By Ashley Killough
OKOBOJI, Iowa (CNN) -- Sen. Rand Paul brought his recent crusade for a more compassionate Republican Party to the northwest part of Iowa on Monday, appealing to a crowd of social conservatives at a fundraiser for Rep. Steve King.
The Kentucky Republican made his push for sentencing reform in the criminal justice system, the laws of which "disproportionately affect African Americans and Hispanics," Paul said.
"Until you show that you care about them and that you want to do something about them, you're not going to win," he told the audience. "So if we want to win, we're going to have to change."
Paul is on a three-day swing across the state, stopping in eight cities and appearing at multiple events for local politicians as he prepares for a potential presidential run. Iowa traditionally holds the first caucuses in presidential election years.
The fundraiser Monday took place at the Barefoot Bar near Okoboji Lake, an island-themed enclave among the green cornfields of northern Iowa. Dressed in a multi-colored striped shirt -- "This is the best party shirt I've got," he said -- Paul delivered a lengthy address, tackling a laundry list of issues that he frequently talks about. He delivered familiar lines on wasteful government spending, Benghazi, the IRS and the NSA's domestic phone surveillance program.
While he didn't go into detail about his recent criminal justice proposals, the senator has been teaming up with Democrats to introduce legislation that reduces penalties for nonviolent drug offenders and helps restores voting rights to felons who've completed their sentences.
Paul tried to frame his reform agenda in a narrative familiar to evangelical voters.
"Many of us are Christians, we believe in a second chance in our religion. Anybody here who's not a sinner, raise their hand," he said. "We believe in redemption should the law allow people a second chance. I think if we'll be more of a compassionate party who believes in that and believes that people in poverty needs a second chance, maybe we can do something for Detroit."
He stressed that "it doesn't have to be a bailout or a handout," but encouraged Republicans to preach the economic benefits of reducing taxes in broke places like Detroit and "show that we do care about people who are poor, who live in bad circumstances."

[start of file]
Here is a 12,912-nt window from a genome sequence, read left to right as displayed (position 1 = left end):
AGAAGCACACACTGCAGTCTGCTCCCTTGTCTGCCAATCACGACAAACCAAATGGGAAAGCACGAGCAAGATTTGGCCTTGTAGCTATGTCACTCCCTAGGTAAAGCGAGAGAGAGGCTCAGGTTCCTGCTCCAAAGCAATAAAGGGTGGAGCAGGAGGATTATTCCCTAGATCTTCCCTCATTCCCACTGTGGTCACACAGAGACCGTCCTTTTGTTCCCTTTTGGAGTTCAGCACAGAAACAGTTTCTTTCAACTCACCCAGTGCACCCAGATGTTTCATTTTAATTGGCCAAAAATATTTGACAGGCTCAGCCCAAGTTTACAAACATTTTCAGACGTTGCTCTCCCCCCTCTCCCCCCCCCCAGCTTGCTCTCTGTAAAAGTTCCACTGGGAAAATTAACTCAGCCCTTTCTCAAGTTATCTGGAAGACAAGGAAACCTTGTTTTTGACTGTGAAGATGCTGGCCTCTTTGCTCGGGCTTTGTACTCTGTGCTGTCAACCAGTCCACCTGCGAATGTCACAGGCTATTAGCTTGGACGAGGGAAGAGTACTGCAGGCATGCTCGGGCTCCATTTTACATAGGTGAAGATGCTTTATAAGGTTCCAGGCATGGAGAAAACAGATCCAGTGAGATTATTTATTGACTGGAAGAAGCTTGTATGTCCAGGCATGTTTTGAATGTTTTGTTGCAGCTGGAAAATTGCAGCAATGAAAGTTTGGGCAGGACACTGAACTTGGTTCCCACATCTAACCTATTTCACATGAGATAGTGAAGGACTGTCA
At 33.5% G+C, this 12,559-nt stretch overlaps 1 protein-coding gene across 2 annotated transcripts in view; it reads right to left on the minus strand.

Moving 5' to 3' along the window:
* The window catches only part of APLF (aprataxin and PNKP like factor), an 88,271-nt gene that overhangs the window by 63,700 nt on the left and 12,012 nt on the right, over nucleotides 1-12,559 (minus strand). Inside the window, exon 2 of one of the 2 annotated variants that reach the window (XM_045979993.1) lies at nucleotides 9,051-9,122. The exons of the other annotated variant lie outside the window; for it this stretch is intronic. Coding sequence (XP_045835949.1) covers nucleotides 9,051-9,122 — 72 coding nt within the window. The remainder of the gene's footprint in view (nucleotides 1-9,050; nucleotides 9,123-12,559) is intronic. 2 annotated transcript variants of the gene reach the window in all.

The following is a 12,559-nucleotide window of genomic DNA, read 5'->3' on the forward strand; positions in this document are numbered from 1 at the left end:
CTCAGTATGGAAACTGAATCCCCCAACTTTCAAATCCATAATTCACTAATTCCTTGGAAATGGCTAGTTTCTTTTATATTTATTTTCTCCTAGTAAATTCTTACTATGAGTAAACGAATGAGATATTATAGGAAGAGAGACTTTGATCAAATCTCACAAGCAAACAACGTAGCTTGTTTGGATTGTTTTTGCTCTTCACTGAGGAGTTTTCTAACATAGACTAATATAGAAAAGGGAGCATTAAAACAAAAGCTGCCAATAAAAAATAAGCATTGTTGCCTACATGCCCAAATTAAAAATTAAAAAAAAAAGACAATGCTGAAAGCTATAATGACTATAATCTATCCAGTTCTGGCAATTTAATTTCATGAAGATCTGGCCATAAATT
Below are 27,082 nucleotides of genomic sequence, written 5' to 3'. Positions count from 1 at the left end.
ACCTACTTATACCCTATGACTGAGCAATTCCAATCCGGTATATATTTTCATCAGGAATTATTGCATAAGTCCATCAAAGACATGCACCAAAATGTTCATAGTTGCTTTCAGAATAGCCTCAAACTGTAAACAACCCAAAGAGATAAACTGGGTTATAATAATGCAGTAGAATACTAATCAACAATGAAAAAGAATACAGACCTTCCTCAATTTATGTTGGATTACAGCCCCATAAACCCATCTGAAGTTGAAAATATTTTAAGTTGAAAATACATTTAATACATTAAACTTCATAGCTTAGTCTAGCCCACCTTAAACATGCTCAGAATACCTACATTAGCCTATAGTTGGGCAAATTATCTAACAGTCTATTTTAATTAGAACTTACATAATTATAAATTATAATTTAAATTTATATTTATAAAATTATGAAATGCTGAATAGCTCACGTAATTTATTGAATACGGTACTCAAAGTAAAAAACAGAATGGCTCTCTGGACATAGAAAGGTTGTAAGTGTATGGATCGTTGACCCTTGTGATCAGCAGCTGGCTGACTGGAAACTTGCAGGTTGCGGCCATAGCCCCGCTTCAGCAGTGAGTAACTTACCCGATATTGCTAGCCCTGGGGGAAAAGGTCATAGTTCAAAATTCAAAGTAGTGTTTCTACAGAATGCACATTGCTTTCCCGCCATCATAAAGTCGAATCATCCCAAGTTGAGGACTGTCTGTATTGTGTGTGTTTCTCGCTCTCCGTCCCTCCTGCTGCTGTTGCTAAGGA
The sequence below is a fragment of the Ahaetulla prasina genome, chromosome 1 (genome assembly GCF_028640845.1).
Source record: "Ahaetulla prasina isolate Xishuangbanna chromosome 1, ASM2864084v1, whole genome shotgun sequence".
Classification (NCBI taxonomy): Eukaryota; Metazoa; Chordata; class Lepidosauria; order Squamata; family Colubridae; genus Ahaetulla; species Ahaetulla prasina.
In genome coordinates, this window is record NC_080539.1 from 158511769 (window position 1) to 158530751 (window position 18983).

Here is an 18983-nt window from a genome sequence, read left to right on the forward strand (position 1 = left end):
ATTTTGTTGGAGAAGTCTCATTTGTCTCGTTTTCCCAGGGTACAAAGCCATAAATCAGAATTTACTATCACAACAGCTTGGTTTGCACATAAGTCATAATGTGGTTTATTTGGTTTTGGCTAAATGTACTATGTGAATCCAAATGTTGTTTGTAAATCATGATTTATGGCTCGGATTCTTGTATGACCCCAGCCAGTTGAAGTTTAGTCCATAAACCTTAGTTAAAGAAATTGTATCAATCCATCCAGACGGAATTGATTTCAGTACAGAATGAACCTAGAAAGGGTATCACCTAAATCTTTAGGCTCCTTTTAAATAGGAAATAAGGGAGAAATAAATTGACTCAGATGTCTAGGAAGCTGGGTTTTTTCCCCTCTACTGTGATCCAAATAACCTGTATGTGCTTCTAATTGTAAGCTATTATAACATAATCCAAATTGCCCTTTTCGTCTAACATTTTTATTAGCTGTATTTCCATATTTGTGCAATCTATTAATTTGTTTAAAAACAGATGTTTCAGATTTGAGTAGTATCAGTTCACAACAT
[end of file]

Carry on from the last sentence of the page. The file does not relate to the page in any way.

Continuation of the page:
King, who's popular among social conservatives, described Paul as someone with promise. But he also sought to contrast the senator from his father, former Texas Rep. Ron Paul, who garnered a significant following in Iowa during his 2008 and 2012 presidential runs.
"(Rand) is his own man, and I want him to have the room to lay out his own platform and agenda, and I don't want to say the Ron Paul agenda is the Rand Paul agenda. I've heard him say enough times he is different from his father," King told reporters, but he added that he likes how they both share a "foundational respect for the Constitution."
While Ron Paul was popular among the libertarian-leaning faction of Iowa's Republican Party -- and helped grow that part of the party -- he still failed to win the state's caucuses. If Rand Paul runs for President, he'll need to win support from the party's mainstream Republicans and social conservatives, as well.
"Ron Paul's been very, very successful in Iowa," King said. "And that may translate into more success for Rand, and it may translate into something less."
Paul's fundraiser with King has come under fire, as Democrats point to King's recent push in favor of impeaching President Obama.
"Rand Paul may like to say he's a new type of Republican, but today he's proving he's not," Michael Czin, press secretary for the Democratic National Committee, said in a statement.
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In Iowa, Rand Paul makes case for more compassionate GOP
By Ashley Killough
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